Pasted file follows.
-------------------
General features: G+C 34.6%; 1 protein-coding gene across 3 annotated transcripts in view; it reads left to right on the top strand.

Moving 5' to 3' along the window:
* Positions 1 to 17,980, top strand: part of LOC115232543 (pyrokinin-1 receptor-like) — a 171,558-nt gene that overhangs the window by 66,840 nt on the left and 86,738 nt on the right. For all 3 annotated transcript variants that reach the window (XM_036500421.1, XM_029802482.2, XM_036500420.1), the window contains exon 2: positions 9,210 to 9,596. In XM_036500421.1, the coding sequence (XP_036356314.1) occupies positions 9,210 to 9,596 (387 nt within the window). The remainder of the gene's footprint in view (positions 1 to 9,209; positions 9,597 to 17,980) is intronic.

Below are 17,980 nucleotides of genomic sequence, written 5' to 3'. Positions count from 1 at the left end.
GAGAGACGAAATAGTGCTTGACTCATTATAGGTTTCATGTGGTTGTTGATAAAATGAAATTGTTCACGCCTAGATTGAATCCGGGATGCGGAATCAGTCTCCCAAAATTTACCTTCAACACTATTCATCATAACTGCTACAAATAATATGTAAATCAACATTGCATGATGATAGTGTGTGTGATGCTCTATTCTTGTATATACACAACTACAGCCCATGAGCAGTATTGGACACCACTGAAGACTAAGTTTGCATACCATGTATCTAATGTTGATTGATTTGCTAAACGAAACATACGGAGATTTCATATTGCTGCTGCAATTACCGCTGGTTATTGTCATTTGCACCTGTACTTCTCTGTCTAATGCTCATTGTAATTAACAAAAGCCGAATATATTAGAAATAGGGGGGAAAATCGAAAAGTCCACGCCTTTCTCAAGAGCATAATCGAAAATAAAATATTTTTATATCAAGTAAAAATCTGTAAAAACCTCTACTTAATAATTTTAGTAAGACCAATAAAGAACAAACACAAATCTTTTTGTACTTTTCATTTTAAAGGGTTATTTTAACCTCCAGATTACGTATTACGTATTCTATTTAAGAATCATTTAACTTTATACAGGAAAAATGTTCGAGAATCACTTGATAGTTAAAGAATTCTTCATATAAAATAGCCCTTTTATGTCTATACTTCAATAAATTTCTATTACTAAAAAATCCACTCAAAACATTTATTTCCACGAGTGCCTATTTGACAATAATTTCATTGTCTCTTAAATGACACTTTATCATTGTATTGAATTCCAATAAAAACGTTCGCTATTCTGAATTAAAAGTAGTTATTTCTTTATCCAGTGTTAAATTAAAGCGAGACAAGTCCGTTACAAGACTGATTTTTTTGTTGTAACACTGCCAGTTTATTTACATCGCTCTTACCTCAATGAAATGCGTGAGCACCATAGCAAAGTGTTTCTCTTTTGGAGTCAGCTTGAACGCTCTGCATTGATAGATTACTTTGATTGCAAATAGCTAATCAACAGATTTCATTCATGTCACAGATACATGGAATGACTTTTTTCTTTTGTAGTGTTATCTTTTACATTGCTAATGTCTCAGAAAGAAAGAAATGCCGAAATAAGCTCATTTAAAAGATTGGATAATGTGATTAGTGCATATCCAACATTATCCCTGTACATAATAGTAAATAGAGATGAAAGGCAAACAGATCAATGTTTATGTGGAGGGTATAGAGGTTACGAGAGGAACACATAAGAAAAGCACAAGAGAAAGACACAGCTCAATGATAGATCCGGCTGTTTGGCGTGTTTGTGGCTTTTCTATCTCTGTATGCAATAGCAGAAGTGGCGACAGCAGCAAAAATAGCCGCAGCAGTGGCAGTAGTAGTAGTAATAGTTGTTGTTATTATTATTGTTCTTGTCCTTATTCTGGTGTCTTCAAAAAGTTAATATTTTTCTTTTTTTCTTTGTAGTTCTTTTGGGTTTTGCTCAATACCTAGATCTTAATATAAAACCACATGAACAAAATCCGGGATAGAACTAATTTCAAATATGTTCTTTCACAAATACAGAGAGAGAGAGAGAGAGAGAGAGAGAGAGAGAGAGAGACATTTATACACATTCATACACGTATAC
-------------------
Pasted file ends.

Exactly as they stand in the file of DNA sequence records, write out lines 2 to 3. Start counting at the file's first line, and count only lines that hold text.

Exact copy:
Moving 5' to 3' along the window:
* Positions 1 to 17,980, top strand: part of LOC115232543 (pyrokinin-1 receptor-like) — a 171,558-nt gene that overhangs the window by 66,840 nt on the left and 86,738 nt on the right. For all 3 annotated transcript variants that reach the window (XM_036500421.1, XM_029802482.2, XM_036500420.1), the window contains exon 2: positions 9,210 to 9,596. In XM_036500421.1, the coding sequence (XP_036356314.1) occupies positions 9,210 to 9,596 (387 nt within the window). The remainder of the gene's footprint in view (positions 1 to 9,209; positions 9,597 to 17,980) is intronic.